The review looked at care given to 585 acutely ill patients, many of them frail and elderly, and ruled that CPR had wrongly become the “default setting”. They said that assessing if resuscitation was necessary should instead become standard.
The National Confidential Enquiry into Patient Outcome and Death looked at patients with an average age of 77, 122 of whose notes recorded that CPR was used. The NCEPOD said that in more than a third of these, doctors did not spot the early signs of cardiac arrest, and they could have been prevented early.
They also said that 52 of the patients were given CPR when they expressly requested that they do not receive such treatment.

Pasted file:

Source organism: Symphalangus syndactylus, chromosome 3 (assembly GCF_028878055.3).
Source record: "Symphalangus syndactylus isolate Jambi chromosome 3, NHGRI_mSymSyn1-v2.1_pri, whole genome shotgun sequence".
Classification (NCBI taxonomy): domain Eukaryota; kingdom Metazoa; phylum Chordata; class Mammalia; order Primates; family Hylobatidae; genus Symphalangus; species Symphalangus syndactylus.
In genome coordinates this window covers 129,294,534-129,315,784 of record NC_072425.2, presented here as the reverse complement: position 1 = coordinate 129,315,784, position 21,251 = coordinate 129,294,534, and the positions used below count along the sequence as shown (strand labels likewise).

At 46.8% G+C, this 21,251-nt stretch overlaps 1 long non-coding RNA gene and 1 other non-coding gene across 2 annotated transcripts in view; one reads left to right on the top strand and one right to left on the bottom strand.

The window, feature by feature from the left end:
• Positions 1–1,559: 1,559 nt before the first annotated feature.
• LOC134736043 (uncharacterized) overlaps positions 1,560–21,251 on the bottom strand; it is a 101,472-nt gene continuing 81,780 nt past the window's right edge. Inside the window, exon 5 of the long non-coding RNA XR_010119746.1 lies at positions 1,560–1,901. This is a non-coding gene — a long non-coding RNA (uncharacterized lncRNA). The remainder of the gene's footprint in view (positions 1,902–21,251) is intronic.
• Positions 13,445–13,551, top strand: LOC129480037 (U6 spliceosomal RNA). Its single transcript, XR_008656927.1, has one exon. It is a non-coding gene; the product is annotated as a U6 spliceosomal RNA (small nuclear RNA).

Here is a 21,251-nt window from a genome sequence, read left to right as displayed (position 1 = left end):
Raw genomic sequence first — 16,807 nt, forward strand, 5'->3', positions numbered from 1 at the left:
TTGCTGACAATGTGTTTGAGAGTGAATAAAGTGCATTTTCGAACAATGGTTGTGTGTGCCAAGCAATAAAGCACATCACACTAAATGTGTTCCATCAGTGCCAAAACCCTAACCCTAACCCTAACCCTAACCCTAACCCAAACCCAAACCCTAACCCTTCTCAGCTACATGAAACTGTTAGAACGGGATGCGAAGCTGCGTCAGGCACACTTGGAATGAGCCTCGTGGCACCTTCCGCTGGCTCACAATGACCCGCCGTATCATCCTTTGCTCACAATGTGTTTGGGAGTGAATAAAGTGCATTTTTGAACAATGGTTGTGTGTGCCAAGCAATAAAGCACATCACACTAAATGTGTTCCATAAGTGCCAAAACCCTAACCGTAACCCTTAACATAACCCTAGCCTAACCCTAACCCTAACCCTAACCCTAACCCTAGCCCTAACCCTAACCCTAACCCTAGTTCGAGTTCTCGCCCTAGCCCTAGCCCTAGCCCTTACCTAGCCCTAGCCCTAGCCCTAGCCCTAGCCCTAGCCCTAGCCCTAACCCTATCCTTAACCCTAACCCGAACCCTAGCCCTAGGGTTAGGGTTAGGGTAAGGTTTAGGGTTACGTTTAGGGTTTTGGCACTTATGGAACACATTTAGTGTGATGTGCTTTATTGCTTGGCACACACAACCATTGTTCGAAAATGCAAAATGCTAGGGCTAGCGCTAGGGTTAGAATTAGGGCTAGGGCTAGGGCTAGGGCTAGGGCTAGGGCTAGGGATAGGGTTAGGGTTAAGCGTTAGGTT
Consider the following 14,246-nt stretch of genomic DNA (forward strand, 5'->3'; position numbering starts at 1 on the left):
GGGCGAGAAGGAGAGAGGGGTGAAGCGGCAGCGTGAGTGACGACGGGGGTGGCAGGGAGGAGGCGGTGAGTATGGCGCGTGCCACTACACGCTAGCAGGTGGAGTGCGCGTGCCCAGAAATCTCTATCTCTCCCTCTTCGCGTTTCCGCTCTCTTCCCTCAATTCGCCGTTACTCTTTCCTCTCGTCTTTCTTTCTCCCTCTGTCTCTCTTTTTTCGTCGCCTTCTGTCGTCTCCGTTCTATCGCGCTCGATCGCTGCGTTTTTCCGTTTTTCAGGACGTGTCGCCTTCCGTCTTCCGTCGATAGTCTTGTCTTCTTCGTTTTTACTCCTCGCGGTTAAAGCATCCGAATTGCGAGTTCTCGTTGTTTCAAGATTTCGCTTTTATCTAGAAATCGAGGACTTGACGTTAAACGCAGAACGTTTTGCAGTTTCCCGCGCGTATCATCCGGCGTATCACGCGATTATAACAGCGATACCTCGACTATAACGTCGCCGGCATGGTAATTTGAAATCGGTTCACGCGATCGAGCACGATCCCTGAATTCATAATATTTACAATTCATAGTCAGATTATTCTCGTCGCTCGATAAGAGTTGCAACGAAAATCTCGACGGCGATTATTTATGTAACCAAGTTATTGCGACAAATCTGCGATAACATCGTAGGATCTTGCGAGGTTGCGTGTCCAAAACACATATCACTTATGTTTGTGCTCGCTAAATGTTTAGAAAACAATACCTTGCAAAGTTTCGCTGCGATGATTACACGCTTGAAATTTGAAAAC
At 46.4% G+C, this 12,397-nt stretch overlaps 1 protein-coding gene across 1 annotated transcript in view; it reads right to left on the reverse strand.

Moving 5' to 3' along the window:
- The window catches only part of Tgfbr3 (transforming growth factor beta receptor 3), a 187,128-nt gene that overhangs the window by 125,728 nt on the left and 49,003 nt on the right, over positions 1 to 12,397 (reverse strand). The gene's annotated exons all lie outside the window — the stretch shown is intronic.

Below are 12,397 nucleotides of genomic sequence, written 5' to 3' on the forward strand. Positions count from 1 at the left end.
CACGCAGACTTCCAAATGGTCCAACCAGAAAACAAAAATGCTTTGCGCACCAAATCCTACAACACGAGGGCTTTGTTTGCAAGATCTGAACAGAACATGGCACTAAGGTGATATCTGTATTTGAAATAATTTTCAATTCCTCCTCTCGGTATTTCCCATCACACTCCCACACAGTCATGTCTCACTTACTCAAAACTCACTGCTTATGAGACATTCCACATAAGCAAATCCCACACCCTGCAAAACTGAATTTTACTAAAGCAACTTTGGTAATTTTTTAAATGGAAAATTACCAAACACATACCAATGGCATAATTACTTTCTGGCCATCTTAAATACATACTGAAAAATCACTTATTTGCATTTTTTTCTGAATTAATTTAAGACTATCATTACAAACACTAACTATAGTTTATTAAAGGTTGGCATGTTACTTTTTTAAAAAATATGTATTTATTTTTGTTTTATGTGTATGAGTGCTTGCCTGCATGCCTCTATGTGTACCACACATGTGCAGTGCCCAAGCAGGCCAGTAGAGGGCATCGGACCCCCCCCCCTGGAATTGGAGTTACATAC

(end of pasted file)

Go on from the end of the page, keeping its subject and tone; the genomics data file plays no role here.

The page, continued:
In one case in particular, a patient with severe dementia was given CPR for well over 10 minutes, before a senior doctor put a stop to it. The report said that the resuscitation should not have taken place.
Bertie Leigh, chairman of NCEPOD, said: "We are at a crossroads. All of us need to recognise and accept the limits of what can be achieved in medicine to the benefit of the patient."
Dr Mark Temple, fellow at the Royal College of Physicians, said the report is not clear on why patients were given resuscitation, and in many case this could be down to poor handovers between medical staff.He questioned having correct “do not resuscitate” orders in the first place, and when a patient's status may change, a "snap decision" could be made by staff to proceed with CPR.